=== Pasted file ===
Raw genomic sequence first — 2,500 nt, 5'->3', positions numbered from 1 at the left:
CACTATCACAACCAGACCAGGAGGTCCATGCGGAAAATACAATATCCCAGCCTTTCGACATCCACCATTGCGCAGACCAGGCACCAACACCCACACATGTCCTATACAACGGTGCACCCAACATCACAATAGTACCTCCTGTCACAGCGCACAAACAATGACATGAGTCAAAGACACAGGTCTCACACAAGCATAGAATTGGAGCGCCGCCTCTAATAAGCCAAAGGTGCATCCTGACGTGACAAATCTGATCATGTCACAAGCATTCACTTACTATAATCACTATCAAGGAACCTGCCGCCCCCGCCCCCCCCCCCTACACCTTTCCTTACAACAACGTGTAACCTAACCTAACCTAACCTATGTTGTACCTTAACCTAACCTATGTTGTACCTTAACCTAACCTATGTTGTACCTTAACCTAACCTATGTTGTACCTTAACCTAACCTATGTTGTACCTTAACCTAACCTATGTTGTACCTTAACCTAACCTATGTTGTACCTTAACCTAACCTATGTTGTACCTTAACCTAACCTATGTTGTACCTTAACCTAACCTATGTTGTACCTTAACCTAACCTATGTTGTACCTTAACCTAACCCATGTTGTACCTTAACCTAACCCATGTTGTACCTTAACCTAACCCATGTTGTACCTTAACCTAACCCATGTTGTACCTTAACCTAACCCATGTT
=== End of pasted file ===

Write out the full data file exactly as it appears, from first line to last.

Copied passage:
Raw genomic sequence first — 2,500 nt, 5'->3', positions numbered from 1 at the left:
CACTATCACAACCAGACCAGGAGGTCCATGCGGAAAATACAATATCCCAGCCTTTCGACATCCACCATTGCGCAGACCAGGCACCAACACCCACACATGTCCTATACAACGGTGCACCCAACATCACAATAGTACCTCCTGTCACAGCGCACAAACAATGACATGAGTCAAAGACACAGGTCTCACACAAGCATAGAATTGGAGCGCCGCCTCTAATAAGCCAAAGGTGCATCCTGACGTGACAAATCTGATCATGTCACAAGCATTCACTTACTATAATCACTATCAAGGAACCTGCCGCCCCCGCCCCCCCCCCCTACACCTTTCCTTACAACAACGTGTAACCTAACCTAACCTAACCTATGTTGTACCTTAACCTAACCTATGTTGTACCTTAACCTAACCTATGTTGTACCTTAACCTAACCTATGTTGTACCTTAACCTAACCTATGTTGTACCTTAACCTAACCTATGTTGTACCTTAACCTAACCTATGTTGTACCTTAACCTAACCTATGTTGTACCTTAACCTAACCTATGTTGTACCTTAACCTAACCTATGTTGTACCTTAACCTAACCTATGTTGTACCTTAACCTAACCCATGTTGTACCTTAACCTAACCCATGTTGTACCTTAACCTAACCCATGTTGTACCTTAACCTAACCCATGTTGTACCTTAACCTAACCCATGTT